Buying a house out of reach? Not if you think outside the (city) square

March, 2017 by

Buying a home has never been easy for most of us, but despite doom and gloom reports about housing affordability, the number of first home buyers grew by more than 23,000 – or 6% – during the 2016 December quarter, an increase of 0.5% on the same quarter last year.

The Adelaide Bank/REIA’s December Housing Affordability Report revealed the number of first home-buyers increased in all states and territories over the December 2016 quarter, a statistic that flies in the face of daily news reports claiming first home owners are being squeezed out of the market by investors.

“First home buyers now make up 13.8% of total owner occupied housing,” REIA President Malcolm Gunning said. “This rate has been dropping steadily over the past five years yet seems to have stabilised over the past 12 months.”

And while the size of the average loan for first home buyers increased by 1.3% over the December quarter to $323,633, there’s also no doubting house prices in capital cities, especially Sydney and Melbourne, have also sky-rocketed over the past five years. As a consequence, Raine and Horne’s Executive Chairman Angus Raine believes astute buying in regional areas  remains an affordable option for first home buyers –  if they buy in the right regions.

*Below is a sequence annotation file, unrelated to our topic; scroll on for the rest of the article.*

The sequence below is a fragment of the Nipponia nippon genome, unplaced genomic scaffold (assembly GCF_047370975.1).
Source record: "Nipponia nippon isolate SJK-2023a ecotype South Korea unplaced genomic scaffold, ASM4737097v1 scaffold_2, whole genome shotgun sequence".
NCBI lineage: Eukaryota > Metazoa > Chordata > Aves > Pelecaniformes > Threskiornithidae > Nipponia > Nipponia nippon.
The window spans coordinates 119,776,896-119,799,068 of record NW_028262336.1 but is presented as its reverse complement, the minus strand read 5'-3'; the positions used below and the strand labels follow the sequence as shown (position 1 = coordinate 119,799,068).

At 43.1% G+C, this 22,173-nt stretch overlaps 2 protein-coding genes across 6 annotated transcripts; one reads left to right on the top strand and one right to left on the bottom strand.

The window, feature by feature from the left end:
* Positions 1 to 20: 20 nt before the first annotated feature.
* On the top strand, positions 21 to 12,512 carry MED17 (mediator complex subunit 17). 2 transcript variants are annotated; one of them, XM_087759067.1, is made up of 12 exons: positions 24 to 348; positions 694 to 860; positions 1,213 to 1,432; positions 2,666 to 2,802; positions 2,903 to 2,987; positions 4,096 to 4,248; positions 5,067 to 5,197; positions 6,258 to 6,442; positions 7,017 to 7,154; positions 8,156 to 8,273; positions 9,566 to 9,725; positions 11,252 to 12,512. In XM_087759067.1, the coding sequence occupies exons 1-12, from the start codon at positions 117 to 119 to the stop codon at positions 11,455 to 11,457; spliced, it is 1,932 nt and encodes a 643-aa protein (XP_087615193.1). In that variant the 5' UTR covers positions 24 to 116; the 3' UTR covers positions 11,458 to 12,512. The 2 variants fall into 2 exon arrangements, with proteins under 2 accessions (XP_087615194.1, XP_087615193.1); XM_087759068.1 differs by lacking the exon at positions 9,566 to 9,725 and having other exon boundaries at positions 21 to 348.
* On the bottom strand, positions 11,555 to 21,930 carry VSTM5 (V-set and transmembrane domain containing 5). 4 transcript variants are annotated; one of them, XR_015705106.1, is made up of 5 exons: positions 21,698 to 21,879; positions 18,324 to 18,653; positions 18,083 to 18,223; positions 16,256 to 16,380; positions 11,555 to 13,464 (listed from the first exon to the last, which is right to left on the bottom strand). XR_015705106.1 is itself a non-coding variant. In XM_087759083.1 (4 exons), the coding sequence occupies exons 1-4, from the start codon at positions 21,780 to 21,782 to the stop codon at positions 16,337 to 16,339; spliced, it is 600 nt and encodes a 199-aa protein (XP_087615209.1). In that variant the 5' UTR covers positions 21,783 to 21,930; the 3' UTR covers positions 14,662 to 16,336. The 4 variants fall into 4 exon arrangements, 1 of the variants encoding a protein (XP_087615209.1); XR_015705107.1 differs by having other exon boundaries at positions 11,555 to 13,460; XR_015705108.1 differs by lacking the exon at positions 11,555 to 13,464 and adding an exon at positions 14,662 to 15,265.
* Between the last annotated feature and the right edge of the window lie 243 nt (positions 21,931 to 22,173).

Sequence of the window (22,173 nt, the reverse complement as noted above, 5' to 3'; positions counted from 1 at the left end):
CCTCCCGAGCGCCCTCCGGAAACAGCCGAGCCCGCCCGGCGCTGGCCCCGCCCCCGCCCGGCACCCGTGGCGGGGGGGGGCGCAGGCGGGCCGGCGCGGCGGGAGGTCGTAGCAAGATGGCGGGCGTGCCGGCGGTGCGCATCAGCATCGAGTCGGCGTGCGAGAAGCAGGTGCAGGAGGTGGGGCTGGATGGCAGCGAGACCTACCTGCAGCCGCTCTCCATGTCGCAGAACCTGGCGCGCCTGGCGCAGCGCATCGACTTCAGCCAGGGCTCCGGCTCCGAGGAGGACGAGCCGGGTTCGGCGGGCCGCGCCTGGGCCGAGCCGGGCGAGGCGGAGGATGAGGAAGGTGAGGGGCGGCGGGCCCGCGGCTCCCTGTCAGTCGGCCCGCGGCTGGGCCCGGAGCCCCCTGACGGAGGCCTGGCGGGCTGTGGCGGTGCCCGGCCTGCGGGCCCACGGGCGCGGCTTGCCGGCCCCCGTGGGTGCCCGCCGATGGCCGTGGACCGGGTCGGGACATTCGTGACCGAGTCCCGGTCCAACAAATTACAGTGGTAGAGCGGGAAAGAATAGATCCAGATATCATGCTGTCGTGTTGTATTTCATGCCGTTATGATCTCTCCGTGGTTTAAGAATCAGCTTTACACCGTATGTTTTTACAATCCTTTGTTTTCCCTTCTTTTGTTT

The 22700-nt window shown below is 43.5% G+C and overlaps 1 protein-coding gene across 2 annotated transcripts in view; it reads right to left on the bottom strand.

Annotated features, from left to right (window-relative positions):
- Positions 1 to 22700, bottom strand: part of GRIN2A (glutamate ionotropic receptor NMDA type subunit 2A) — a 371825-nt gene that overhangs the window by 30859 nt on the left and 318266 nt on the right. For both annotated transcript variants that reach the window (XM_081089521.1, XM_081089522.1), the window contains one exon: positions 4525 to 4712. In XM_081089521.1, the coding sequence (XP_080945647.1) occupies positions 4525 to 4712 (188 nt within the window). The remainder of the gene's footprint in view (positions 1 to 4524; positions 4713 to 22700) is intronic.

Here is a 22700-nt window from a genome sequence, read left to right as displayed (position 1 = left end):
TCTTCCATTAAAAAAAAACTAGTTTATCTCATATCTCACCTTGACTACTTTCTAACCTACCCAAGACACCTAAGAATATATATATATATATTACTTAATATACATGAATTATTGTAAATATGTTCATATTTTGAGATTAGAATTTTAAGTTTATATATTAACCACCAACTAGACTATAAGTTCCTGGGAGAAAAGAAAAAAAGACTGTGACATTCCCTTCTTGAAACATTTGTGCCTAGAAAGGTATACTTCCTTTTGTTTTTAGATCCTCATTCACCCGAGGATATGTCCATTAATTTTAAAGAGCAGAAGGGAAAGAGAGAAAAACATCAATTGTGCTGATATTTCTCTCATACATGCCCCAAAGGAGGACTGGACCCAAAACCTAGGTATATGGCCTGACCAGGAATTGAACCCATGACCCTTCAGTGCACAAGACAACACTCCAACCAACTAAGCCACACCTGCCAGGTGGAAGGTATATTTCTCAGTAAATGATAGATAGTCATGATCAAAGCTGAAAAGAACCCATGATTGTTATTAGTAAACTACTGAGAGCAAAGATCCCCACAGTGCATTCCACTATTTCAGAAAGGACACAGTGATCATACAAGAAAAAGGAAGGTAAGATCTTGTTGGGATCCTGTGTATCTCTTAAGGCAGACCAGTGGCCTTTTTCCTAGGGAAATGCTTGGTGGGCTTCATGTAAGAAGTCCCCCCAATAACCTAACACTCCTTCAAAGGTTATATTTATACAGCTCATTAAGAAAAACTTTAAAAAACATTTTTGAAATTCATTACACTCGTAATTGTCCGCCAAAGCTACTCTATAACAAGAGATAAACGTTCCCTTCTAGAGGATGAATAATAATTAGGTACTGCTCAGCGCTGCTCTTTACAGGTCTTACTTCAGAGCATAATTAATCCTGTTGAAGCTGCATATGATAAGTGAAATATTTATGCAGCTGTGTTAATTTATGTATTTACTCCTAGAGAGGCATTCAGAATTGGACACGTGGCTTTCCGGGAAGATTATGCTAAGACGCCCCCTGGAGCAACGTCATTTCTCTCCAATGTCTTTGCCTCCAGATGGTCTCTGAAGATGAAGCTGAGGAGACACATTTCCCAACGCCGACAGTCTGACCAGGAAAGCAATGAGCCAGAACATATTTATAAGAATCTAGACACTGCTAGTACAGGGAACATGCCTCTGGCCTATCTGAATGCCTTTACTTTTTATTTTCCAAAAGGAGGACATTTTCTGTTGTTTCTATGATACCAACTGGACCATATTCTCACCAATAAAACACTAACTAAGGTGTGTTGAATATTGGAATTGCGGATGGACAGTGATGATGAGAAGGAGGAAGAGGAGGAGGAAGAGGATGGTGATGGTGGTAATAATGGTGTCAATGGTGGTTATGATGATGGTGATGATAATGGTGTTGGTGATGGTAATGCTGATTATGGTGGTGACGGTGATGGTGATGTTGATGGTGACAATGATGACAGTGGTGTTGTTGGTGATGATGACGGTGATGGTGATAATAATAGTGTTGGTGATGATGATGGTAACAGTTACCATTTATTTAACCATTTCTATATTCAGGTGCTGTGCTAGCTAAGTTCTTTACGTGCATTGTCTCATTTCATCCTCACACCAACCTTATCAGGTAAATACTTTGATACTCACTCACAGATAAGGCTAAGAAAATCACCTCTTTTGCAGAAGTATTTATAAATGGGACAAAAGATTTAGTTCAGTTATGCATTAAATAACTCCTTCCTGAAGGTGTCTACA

Angus said buyers should look out for regions with robust and diverse economies, strong employment prospects and population growth to ensure extra success. “These factors can help underpin decent long-term growth and rental yields and provide some cover against the effects of environmental influences that are often out of our hands such as flood and drought,” he said.

The impact of stamp duty – the typical stamp duty bill nationwide is now just shy of $20,000 per property transaction – on housing affordability also continues to hog the spotlight and news that from July this year, the Victorian state government will axe the tax for first homebuyers whose properties are less than $600,000 is a welcome move.

There will also be discounts for properties worth between $600,000 and $750,000, regardless of whether they are new or existing.

While this is great news for first home buyers Angus maintained that by relieving stamp duty pressures on empty nesters aged over 70 will also improve housing affordability by increasing the turnover of housing stock. “Empty-nesters are hindering the second home buyer markets in our major capital cities because the stamp duty costs for them to buy a smaller property or one in a different location are too prohibitive,” he said.

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